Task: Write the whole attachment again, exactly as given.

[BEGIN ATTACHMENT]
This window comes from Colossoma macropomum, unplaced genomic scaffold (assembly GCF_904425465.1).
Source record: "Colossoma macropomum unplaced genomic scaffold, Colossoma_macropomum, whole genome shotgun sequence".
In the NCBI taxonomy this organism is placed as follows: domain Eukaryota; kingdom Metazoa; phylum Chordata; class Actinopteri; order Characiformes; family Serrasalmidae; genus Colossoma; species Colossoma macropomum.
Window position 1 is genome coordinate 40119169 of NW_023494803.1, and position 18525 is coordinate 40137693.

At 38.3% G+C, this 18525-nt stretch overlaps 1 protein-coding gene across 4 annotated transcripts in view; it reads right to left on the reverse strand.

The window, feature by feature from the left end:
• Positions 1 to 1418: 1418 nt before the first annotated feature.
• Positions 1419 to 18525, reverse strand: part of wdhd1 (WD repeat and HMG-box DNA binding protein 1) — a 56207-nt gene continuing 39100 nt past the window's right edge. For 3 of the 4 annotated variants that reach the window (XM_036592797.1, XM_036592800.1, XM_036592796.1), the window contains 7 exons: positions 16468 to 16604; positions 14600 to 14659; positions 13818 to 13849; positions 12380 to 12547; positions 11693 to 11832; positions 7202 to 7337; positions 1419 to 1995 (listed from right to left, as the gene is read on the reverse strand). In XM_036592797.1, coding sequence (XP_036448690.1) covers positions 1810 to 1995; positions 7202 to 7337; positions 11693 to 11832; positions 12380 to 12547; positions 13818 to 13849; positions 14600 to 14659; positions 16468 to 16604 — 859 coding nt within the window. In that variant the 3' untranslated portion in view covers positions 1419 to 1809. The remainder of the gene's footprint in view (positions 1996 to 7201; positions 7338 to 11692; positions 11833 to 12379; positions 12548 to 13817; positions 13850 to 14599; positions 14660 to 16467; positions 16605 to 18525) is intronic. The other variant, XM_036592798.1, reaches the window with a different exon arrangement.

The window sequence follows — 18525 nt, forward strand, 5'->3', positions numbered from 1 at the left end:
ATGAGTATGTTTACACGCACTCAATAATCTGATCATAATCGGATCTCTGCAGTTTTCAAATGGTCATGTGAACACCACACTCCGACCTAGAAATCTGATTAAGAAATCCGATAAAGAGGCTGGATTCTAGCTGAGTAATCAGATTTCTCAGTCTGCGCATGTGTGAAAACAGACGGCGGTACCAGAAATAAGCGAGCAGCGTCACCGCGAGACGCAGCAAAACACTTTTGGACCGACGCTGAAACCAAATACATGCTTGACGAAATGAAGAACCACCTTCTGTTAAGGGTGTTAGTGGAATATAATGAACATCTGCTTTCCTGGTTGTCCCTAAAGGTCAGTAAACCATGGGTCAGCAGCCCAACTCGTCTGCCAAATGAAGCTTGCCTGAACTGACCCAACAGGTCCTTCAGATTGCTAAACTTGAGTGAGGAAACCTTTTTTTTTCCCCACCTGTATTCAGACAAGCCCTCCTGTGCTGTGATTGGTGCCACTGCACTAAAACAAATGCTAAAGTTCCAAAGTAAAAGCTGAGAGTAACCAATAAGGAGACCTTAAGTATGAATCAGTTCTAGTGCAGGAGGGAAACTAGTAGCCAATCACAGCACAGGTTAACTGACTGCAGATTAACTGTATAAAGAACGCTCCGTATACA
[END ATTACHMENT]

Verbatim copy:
This window comes from Colossoma macropomum, unplaced genomic scaffold (assembly GCF_904425465.1).
Source record: "Colossoma macropomum unplaced genomic scaffold, Colossoma_macropomum, whole genome shotgun sequence".
In the NCBI taxonomy this organism is placed as follows: domain Eukaryota; kingdom Metazoa; phylum Chordata; class Actinopteri; order Characiformes; family Serrasalmidae; genus Colossoma; species Colossoma macropomum.
Window position 1 is genome coordinate 40119169 of NW_023494803.1, and position 18525 is coordinate 40137693.

At 38.3% G+C, this 18525-nt stretch overlaps 1 protein-coding gene across 4 annotated transcripts in view; it reads right to left on the reverse strand.

The window, feature by feature from the left end:
• Positions 1 to 1418: 1418 nt before the first annotated feature.
• Positions 1419 to 18525, reverse strand: part of wdhd1 (WD repeat and HMG-box DNA binding protein 1) — a 56207-nt gene continuing 39100 nt past the window's right edge. For 3 of the 4 annotated variants that reach the window (XM_036592797.1, XM_036592800.1, XM_036592796.1), the window contains 7 exons: positions 16468 to 16604; positions 14600 to 14659; positions 13818 to 13849; positions 12380 to 12547; positions 11693 to 11832; positions 7202 to 7337; positions 1419 to 1995 (listed from right to left, as the gene is read on the reverse strand). In XM_036592797.1, coding sequence (XP_036448690.1) covers positions 1810 to 1995; positions 7202 to 7337; positions 11693 to 11832; positions 12380 to 12547; positions 13818 to 13849; positions 14600 to 14659; positions 16468 to 16604 — 859 coding nt within the window. In that variant the 3' untranslated portion in view covers positions 1419 to 1809. The remainder of the gene's footprint in view (positions 1996 to 7201; positions 7338 to 11692; positions 11833 to 12379; positions 12548 to 13817; positions 13850 to 14599; positions 14660 to 16467; positions 16605 to 18525) is intronic. The other variant, XM_036592798.1, reaches the window with a different exon arrangement.

The window sequence follows — 18525 nt, forward strand, 5'->3', positions numbered from 1 at the left end:
ATGAGTATGTTTACACGCACTCAATAATCTGATCATAATCGGATCTCTGCAGTTTTCAAATGGTCATGTGAACACCACACTCCGACCTAGAAATCTGATTAAGAAATCCGATAAAGAGGCTGGATTCTAGCTGAGTAATCAGATTTCTCAGTCTGCGCATGTGTGAAAACAGACGGCGGTACCAGAAATAAGCGAGCAGCGTCACCGCGAGACGCAGCAAAACACTTTTGGACCGACGCTGAAACCAAATACATGCTTGACGAAATGAAGAACCACCTTCTGTTAAGGGTGTTAGTGGAATATAATGAACATCTGCTTTCCTGGTTGTCCCTAAAGGTCAGTAAACCATGGGTCAGCAGCCCAACTCGTCTGCCAAATGAAGCTTGCCTGAACTGACCCAACAGGTCCTTCAGATTGCTAAACTTGAGTGAGGAAACCTTTTTTTTTCCCCACCTGTATTCAGACAAGCCCTCCTGTGCTGTGATTGGTGCCACTGCACTAAAACAAATGCTAAAGTTCCAAAGTAAAAGCTGAGAGTAACCAATAAGGAGACCTTAAGTATGAATCAGTTCTAGTGCAGGAGGGAAACTAGTAGCCAATCACAGCACAGGTTAACTGACTGCAGATTAACTGTATAAAGAACGCTCCGTATACA